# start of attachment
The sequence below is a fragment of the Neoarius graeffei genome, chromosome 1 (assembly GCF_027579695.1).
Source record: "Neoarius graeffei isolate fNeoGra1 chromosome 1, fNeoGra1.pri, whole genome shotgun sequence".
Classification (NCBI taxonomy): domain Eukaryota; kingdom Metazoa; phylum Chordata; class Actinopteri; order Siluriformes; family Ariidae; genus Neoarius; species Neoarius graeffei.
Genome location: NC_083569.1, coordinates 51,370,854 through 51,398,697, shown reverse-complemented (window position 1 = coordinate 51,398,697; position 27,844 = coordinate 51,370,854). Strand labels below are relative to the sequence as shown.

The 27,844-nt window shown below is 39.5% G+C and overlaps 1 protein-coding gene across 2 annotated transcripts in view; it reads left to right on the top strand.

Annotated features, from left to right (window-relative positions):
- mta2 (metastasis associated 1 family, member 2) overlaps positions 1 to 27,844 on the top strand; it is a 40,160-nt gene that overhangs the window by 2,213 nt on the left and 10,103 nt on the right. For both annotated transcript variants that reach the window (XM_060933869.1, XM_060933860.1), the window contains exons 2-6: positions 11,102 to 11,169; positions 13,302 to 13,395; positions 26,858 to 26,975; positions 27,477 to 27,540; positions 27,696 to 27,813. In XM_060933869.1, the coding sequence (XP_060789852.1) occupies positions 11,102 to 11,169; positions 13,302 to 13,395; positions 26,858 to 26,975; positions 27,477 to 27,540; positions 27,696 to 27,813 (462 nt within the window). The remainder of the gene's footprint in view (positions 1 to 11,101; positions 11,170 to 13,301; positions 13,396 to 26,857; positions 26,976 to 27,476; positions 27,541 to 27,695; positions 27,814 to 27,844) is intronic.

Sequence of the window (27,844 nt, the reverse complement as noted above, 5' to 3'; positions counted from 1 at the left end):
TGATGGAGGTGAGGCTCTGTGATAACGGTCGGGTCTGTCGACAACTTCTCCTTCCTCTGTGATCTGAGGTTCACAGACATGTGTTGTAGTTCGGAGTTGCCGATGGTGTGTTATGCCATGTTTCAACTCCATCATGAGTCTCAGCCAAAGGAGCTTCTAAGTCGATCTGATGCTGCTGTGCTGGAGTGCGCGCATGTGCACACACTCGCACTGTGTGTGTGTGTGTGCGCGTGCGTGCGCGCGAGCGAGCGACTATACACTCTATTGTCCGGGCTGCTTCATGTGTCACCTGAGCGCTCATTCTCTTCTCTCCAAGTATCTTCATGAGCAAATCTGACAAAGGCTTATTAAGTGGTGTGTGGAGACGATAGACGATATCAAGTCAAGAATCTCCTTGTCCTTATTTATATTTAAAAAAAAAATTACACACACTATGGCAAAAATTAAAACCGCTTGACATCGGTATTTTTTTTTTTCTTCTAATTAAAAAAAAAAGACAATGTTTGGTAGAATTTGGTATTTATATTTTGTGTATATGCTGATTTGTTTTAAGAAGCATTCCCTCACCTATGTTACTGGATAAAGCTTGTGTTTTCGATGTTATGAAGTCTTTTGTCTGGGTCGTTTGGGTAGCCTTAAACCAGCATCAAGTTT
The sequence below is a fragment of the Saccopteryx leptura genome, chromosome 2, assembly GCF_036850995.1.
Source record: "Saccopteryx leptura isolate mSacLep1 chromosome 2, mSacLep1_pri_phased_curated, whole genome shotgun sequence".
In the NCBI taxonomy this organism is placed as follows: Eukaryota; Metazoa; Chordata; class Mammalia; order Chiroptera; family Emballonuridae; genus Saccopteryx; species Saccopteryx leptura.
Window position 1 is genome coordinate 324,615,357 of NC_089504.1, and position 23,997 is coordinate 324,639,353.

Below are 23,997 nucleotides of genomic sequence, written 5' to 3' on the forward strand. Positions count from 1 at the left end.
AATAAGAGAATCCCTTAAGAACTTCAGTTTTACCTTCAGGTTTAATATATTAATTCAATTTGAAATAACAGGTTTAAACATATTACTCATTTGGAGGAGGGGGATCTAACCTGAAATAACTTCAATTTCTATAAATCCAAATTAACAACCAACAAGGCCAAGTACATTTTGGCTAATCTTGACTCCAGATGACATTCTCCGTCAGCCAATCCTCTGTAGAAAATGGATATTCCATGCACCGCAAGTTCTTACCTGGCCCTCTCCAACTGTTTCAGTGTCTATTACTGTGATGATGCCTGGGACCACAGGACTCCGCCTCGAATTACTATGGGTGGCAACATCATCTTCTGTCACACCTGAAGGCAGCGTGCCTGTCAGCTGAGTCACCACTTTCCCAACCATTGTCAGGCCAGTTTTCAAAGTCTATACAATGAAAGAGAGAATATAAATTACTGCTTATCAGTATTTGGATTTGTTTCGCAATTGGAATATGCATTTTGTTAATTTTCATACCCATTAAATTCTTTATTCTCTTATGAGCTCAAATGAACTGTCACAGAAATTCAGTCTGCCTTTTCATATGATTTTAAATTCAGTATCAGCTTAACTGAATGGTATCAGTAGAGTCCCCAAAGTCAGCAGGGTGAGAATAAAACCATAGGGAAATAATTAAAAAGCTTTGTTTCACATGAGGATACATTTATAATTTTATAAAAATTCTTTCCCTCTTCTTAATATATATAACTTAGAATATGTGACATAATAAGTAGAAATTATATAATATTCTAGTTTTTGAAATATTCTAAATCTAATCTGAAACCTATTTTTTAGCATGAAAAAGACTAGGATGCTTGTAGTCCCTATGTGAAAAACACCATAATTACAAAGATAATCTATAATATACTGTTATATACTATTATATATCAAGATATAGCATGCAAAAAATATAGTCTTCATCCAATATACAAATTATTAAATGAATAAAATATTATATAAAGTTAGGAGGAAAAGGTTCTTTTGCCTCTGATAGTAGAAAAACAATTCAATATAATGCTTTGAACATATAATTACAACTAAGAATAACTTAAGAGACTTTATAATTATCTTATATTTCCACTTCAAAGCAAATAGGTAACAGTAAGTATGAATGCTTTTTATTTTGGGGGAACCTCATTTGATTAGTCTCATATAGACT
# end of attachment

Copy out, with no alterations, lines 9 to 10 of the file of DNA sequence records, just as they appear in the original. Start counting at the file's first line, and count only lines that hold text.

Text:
TGATGGAGGTGAGGCTCTGTGATAACGGTCGGGTCTGTCGACAACTTCTCCTTCCTCTGTGATCTGAGGTTCACAGACATGTGTTGTAGTTCGGAGTTGCCGATGGTGTGTTATGCCATGTTTCAACTCCATCATGAGTCTCAGCCAAAGGAGCTTCTAAGTCGATCTGATGCTGCTGTGCTGGAGTGCGCGCATGTGCACACACTCGCACTGTGTGTGTGTGTGTGCGCGTGCGTGCGCGCGAGCGAGCGACTATACACTCTATTGTCCGGGCTGCTTCATGTGTCACCTGAGCGCTCATTCTCTTCTCTCCAAGTATCTTCATGAGCAAATCTGACAAAGGCTTATTAAGTGGTGTGTGGAGACGATAGACGATATCAAGTCAAGAATCTCCTTGTCCTTATTTATATTTAAAAAAAAAATTACACACACTATGGCAAAAATTAAAACCGCTTGACATCGGTATTTTTTTTTTTCTTCTAATTAAAAAAAAAAGACAATGTTTGGTAGAATTTGGTATTTATATTTTGTGTATATGCTGATTTGTTTTAAGAAGCATTCCCTCACCTATGTTACTGGATAAAGCTTGTGTTTTCGATGTTATGAAGTCTTTTGTCTGGGTCGTTTGGGTAGCCTTAAACCAGCATCAAGTTT
The sequence below is a fragment of the Saccopteryx leptura genome, chromosome 2, assembly GCF_036850995.1.